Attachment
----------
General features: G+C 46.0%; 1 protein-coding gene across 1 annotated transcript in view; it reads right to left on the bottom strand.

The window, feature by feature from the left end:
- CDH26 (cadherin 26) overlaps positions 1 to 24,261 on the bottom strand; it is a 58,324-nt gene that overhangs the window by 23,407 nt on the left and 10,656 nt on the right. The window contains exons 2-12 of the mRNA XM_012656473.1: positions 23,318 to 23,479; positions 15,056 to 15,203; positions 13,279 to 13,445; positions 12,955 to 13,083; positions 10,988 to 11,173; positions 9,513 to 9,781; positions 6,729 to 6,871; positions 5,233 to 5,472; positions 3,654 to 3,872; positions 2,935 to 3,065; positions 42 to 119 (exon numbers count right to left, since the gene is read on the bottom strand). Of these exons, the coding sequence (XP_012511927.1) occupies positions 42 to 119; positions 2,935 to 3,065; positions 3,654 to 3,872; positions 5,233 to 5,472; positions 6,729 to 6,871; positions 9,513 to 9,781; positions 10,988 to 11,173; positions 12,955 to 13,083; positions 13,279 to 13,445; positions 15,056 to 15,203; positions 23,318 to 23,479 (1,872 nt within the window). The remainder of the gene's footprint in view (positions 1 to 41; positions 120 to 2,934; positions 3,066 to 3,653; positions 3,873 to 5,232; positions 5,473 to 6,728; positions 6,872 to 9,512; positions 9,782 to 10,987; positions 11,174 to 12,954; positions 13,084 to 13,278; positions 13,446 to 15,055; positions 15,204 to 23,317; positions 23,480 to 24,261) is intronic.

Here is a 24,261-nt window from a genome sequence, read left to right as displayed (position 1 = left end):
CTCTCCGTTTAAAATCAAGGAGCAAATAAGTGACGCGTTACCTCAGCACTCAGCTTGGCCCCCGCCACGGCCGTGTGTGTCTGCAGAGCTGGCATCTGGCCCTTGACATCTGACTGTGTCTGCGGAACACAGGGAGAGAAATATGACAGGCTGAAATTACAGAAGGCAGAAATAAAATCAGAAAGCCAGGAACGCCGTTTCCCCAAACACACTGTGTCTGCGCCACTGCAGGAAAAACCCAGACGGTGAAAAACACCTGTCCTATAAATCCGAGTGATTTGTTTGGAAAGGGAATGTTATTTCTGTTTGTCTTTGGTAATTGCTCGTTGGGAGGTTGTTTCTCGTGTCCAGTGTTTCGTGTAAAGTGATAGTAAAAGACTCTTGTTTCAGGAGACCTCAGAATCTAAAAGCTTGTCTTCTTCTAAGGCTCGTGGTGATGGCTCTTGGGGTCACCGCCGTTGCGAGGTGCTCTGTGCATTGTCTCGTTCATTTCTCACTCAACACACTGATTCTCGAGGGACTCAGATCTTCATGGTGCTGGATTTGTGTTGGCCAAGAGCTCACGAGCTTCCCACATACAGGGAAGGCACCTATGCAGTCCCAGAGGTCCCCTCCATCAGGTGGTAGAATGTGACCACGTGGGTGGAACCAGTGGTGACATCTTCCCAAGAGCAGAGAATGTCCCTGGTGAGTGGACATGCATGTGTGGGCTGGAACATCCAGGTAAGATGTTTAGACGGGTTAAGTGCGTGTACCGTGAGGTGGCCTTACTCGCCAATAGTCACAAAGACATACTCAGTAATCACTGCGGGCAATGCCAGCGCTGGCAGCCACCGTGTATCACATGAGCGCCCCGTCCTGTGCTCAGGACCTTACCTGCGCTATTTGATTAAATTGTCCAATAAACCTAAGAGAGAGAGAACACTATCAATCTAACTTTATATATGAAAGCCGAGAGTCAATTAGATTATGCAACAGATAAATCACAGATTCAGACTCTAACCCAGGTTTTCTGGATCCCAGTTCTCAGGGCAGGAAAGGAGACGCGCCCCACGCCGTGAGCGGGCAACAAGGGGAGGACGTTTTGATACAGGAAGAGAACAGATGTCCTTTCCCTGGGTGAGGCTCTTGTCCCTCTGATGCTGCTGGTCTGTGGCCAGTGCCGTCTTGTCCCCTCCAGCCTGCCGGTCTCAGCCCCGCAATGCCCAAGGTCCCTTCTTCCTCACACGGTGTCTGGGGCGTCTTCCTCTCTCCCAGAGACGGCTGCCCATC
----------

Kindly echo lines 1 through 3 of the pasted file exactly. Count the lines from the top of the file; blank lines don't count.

General features: G+C 46.0%; 1 protein-coding gene across 1 annotated transcript in view; it reads right to left on the bottom strand.

The window, feature by feature from the left end:
- CDH26 (cadherin 26) overlaps positions 1 to 24,261 on the bottom strand; it is a 58,324-nt gene that overhangs the window by 23,407 nt on the left and 10,656 nt on the right. The window contains exons 2-12 of the mRNA XM_012656473.1: positions 23,318 to 23,479; positions 15,056 to 15,203; positions 13,279 to 13,445; positions 12,955 to 13,083; positions 10,988 to 11,173; positions 9,513 to 9,781; positions 6,729 to 6,871; positions 5,233 to 5,472; positions 3,654 to 3,872; positions 2,935 to 3,065; positions 42 to 119 (exon numbers count right to left, since the gene is read on the bottom strand). Of these exons, the coding sequence (XP_012511927.1) occupies positions 42 to 119; positions 2,935 to 3,065; positions 3,654 to 3,872; positions 5,233 to 5,472; positions 6,729 to 6,871; positions 9,513 to 9,781; positions 10,988 to 11,173; positions 12,955 to 13,083; positions 13,279 to 13,445; positions 15,056 to 15,203; positions 23,318 to 23,479 (1,872 nt within the window). The remainder of the gene's footprint in view (positions 1 to 41; positions 120 to 2,934; positions 3,066 to 3,653; positions 3,873 to 5,232; positions 5,473 to 6,728; positions 6,872 to 9,512; positions 9,782 to 10,987; positions 11,174 to 12,954; positions 13,084 to 13,278; positions 13,446 to 15,055; positions 15,204 to 23,317; positions 23,480 to 24,261) is intronic.